The Department of Agrarian Reform is conducting an “honest-to-goodness” tracing of farmer-beneficiaries in Nueva Vizcaya to determine the state of the country’s land reform program from 48 years ago.
Secretary Brother John Castriciones says the move, dubbed “Kumustasaka,” is meant to validate the existing owners, the crops planted, and the kinds of support services needed to enhance farm productivity.
He says the Kumustasaka, which is in pilot-testing stage, seeks to pinpoint the real farmer-beneficiaries to whom the DAR intends to extend much-needed assistance.
“The idea here is to find out if the farm lots that had been distributed to them are still being tilled by them. We also wanted to know their current economic status and what they need to increase their farm produce and increase their income,” he said.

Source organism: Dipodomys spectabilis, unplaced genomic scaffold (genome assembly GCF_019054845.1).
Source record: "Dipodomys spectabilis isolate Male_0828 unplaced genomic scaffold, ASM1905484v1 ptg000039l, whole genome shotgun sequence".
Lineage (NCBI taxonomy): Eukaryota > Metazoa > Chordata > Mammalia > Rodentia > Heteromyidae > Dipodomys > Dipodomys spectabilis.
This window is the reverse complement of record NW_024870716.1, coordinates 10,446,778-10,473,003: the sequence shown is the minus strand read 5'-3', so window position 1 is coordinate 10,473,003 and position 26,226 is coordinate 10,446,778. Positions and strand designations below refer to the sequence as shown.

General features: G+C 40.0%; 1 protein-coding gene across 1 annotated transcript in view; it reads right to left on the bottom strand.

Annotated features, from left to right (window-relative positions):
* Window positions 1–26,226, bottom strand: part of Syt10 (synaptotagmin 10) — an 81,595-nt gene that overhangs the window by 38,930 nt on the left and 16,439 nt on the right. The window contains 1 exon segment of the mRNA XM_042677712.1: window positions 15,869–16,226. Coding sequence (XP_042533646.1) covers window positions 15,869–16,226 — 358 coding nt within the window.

The farm visit was called “ARBisitahan.”
Undersecretary for Support Services Emily Padilla said they were also meant to pinpoint the actual farmer-beneficiaries.
She says she has observed in past distribution by the DAR of farm inputs to farmer-beneficiaries that “some of them are not actually farmer-beneficiaries.”
“We want to make sure that all the assistance that the DAR extends is given to the rightful farmer-beneficiaries,” she said.
Undersecretary for Planning, Policy and Research Virginia Orogo said the activities would be of great help for the DAR to figure out how far the government’s land reform program had gone after 48 years of implementation.